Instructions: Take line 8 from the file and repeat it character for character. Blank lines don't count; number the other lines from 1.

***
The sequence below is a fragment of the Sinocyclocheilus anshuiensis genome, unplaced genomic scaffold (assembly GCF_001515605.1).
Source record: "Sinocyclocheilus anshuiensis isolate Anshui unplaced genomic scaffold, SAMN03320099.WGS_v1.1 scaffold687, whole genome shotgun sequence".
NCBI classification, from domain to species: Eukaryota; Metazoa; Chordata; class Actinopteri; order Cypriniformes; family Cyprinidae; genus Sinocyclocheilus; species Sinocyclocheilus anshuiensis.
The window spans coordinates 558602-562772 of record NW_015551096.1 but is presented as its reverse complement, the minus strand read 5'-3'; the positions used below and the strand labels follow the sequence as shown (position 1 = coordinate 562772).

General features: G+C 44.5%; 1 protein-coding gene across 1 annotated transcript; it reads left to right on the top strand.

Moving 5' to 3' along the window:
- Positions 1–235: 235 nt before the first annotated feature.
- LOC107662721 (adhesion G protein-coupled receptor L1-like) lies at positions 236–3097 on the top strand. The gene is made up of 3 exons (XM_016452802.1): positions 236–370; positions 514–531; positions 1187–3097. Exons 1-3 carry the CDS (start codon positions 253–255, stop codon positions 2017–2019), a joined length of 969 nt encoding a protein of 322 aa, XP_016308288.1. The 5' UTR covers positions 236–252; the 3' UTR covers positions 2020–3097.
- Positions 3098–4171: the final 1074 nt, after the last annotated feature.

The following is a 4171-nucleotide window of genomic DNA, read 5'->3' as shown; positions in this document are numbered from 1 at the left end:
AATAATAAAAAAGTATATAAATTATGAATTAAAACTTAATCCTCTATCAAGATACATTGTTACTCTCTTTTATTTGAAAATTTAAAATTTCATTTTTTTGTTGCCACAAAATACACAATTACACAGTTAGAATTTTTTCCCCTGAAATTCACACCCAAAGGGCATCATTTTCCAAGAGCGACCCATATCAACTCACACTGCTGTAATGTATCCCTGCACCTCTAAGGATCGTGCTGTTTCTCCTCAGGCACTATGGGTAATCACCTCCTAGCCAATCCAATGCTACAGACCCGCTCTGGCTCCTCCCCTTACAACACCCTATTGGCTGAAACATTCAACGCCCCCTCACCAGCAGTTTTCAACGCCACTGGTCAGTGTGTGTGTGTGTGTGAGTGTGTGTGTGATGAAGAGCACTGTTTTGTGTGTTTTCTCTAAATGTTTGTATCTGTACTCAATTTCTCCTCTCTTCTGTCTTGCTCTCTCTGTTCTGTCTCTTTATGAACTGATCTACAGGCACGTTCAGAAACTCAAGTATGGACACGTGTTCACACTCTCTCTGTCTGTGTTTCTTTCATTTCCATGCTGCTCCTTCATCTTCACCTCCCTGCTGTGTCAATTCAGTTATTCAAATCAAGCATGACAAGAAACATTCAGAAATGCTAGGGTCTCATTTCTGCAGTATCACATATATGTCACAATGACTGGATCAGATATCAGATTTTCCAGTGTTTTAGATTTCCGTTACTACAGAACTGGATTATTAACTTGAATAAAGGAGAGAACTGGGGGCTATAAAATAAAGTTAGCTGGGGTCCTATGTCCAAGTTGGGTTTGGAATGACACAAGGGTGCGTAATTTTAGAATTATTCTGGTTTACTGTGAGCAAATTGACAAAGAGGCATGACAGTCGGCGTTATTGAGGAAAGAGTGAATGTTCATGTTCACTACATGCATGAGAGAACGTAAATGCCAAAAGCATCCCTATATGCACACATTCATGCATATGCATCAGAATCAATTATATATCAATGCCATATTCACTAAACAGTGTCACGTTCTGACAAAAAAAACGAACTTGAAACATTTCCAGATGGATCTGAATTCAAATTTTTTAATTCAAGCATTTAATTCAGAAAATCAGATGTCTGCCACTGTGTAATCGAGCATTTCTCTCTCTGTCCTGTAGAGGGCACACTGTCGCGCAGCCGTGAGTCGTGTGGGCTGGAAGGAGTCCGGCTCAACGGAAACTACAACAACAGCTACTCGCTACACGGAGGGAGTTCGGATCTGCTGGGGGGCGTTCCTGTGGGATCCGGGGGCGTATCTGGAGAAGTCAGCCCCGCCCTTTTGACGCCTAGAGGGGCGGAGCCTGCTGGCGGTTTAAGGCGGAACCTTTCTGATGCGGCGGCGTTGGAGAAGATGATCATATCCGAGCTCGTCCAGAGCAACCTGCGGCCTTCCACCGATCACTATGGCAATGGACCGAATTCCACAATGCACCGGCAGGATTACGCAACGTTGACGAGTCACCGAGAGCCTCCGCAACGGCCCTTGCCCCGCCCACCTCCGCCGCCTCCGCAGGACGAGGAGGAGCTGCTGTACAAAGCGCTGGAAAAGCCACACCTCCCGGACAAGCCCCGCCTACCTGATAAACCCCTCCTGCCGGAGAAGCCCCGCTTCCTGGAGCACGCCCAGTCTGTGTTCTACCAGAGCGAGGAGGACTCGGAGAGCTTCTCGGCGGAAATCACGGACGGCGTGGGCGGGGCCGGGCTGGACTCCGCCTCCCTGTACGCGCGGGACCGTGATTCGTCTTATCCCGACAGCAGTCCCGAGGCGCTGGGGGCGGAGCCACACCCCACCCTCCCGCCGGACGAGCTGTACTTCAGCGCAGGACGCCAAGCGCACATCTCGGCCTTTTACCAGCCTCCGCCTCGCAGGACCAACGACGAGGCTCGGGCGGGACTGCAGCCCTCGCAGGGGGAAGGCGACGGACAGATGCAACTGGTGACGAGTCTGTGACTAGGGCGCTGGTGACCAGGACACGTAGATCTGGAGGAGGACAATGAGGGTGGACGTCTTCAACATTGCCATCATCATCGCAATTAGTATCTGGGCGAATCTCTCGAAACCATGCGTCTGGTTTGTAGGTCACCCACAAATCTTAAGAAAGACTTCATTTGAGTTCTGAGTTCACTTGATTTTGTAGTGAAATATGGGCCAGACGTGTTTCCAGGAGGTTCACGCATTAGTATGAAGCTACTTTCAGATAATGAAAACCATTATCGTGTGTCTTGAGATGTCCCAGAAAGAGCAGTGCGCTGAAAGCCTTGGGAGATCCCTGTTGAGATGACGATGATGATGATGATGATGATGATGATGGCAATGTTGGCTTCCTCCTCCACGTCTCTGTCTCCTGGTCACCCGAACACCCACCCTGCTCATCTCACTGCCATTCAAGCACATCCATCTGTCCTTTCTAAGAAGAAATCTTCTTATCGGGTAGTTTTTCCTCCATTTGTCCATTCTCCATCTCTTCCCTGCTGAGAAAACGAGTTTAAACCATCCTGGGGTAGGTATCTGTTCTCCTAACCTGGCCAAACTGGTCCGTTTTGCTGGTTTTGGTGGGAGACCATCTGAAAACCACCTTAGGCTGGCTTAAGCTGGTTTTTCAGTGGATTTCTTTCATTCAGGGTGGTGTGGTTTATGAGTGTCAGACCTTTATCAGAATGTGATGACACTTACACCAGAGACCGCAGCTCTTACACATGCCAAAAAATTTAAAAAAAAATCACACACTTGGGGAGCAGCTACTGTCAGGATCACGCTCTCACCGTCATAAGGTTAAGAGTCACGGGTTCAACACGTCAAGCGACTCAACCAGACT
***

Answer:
- LOC107662721 (adhesion G protein-coupled receptor L1-like) lies at positions 236–3097 on the top strand. The gene is made up of 3 exons (XM_016452802.1): positions 236–370; positions 514–531; positions 1187–3097. Exons 1-3 carry the CDS (start codon positions 253–255, stop codon positions 2017–2019), a joined length of 969 nt encoding a protein of 322 aa, XP_016308288.1. The 5' UTR covers positions 236–252; the 3' UTR covers positions 2020–3097.